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July 14, 2021

Jury begins its deliberations in teenager’s 2019 murder

Lincoln L. Williams Jr. died of a fatal gunshot to the head Aug. 26, 2021.
Daniel M. Farmer, 25, of Nokesville, admits he planned the robbery but not the murder.
Murder Trial
• Case: Aug. 26 murder of Lincoln Lamar Williams Jr., 18. Mr. Williams got shot in the face outside of his home at 5042 Old Auburn Mill Road, about five miles east of Warrenton. He died later that night in Fauquier Hospital.

• Defendant: Daniel Martin Farmer, 25, of Nokesville.

• Charges: First-degree murder, use of a firearm in the commission of a felony, robbery and conspiracy to commit robbery.

• Jury trial: July 12-14 in Fauquier County Circuit Court.

• Prosecutors: Senior Assistant Commonwealth’s Attorneys Abigail J. Owens and Amy Cassandra.

• Defense attorney: Robert V. Bryan Jr. of Fairfax.

• Judge: James P. Fisher

• Jury: Seven men and five women began deliberations just before noon Wednesday.
By .(JavaScript must be enabled to view this email address)
Editor
Just before noon Wednesday, the jury began deliberations about whether to find a Nokesville man guilty of first-degree murder in the August 2019 fatal shooting of a Warrenton teenager.

Daniel Martin Farmer II, 25, admitted he planned the robbery of 18-year-old cocaine dealer Lincoln Williams Jr.

But, defense attorney Robert V. Bryan Jr. argued that Mr. Farmer tried to abandon that plan the night of Aug. 26 two years ago.

Mr. Farmer drove Myi’son I. Ellis, convicted last year for firing the fatal shot, from Nokesville toward the victim’s home on Old Auburn Road east of Warrenton.

But, Mr. Farmer stopped short, and another accomplice drove the killer to the Williams family home after 10 o’clock that night.

Mr. Bryan argued that his client operated “under duress” and faced potential death when he tried to call off the robbery. On Tuesday, Mr. Farmer testified that Mr. Ellis fired a handgun twice out the window of the vehicle and then put the gun’s barrel near his temple.

Still, the killer got out of Mr. Farmer’s car and into another driven by Lucretia Robinson.

Mr. Farmer, however, led them to the Williams house, where he had set up a cocaine purchase from the teenager.

When the victim returned from a quick trip to Walmart, Mr. Ellis “ambushed” and fatally shot him in the head.

According to the prosecution, Mr. Farmer — also a cocaine dealer — planned the robbery because he believed Mr. Williams had cheated him in a previous drug purchase.

Mr. Farmer recruited the killer, who did not know Mr. Williams, Senior Assistant Commonwealth’s Attorneys Abigail J. Owens told the jury in her closing argument Wednesday morning.

“He knows he’s to blame for Lincoln’s death . . . and without him, none of this would have happened,” Ms. Owens said of Mr. Farmer.

The defendant’s internet searches — about crime in Fauquier — the next morning also demonstrate his responsibility for the murder, the prosecutor said.

But, Mr. Bryan argued that “until Myi’son Ellis pulled it out (in the car with his client), there was not a plan to use a gun (in the robbery). Myi’son Ellis operated independently.”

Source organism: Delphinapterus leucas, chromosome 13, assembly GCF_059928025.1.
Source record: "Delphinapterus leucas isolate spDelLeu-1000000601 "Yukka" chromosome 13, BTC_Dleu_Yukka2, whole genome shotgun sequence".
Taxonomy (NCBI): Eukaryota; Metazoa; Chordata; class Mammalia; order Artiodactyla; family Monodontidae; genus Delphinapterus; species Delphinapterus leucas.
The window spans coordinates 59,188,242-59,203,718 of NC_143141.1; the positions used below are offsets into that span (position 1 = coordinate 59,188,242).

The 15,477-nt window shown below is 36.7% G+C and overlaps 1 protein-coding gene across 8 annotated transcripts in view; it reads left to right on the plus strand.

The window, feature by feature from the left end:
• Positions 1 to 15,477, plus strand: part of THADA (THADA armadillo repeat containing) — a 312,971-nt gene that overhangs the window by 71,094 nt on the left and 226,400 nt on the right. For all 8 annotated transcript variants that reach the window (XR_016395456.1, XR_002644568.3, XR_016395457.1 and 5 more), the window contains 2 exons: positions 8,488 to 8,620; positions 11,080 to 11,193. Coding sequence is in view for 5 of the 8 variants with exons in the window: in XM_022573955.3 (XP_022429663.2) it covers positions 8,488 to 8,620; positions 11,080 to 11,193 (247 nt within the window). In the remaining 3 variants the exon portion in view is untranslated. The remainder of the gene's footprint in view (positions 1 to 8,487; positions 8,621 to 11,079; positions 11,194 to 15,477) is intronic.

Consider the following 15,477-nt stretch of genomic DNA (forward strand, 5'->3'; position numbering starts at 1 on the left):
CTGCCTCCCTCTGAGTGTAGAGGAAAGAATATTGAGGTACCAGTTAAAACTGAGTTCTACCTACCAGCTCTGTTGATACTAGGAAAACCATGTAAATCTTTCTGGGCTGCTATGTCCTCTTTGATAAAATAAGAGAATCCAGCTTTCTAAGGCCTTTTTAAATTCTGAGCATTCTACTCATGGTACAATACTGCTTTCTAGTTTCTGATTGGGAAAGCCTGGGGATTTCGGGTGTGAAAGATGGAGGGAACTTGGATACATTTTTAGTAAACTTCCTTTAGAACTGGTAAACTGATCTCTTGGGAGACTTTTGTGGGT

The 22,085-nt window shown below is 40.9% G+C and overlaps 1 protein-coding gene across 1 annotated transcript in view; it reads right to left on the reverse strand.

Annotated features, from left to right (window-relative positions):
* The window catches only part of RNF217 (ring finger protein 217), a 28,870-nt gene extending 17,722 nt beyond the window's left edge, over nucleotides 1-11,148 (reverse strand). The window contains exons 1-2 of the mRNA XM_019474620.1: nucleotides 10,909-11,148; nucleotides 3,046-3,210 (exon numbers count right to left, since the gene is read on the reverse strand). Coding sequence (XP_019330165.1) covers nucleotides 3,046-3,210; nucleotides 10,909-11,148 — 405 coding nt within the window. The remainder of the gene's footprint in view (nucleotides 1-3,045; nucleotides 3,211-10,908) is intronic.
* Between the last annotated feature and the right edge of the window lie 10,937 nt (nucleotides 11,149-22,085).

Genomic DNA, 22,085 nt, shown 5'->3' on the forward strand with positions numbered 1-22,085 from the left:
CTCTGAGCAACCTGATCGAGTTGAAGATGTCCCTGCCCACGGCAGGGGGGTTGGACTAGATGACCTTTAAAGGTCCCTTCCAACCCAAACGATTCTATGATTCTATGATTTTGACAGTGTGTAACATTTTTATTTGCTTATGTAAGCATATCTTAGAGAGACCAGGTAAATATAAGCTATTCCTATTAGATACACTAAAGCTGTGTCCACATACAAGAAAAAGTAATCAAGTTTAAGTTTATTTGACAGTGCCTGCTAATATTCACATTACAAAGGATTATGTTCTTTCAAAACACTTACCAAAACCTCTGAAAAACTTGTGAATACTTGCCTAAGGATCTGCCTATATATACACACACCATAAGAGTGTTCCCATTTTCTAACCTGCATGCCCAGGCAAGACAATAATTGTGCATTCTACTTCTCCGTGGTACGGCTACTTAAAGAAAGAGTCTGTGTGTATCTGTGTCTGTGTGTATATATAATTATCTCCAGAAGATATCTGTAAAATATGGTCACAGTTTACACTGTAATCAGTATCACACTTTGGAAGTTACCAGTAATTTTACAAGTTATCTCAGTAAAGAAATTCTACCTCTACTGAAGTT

The defense attorney said: “That moment is so important, because from that moment on, there was no conspiracy.”

Ms. Owens disagreed, saying Mr. Farmer planned the events that resulted in the murder, led the killer to the Williams home, tried to establish an alibi and then repeatedly lied to law enforcement officers during the investigation.

“Six, seven, eight . . . he has told a lot of different stories,” the prosecutor said.

The jury of seven men and five women heard a day and a half of testimony, starting Monday afternoon with the victim’s parents, Crystal and Lincoln Williams Sr.

They described their son, covered in blood, stumbling into the house after the attack.

Mr. Williams testified that he repeatedly asked his son who attacked him.

Before losing consciousness, the teenager held up two fingers and said, “Rudeboy,” Mr. Farmer’s nickname, the father testified.

Mr. Williams said the shirtless defendant — whom he immediately distrusted — came to the family home 12 days before the killing.

If convicted of first-degree murder, Mr. Farmer faces a potential life sentence in prison. The jury also will consider whether to find him guilty on three other felony charges.

A jury last year found Mr. Ellis guilty of the fatal shooting and sentenced him to 51 years in prison.

Originally charged with conspiracy to commit robbery, Ms. Robinson last year pleaded guilty to a lesser charge, accessory to a homicide, and received a five-year prison sentence with 38 months suspended.

Mr. Farmer’s defense attorney also argued that the prosecution could have called both co-conspirators as witnesses this week to challenge his client’s testimony.

“So, I would submit we have to accept his testimony as fact,” Mr. Bryan told the jury.

Contact Editor “Lou” Emerson at .(JavaScript must be enabled to view this email address) or 540-270-1845.
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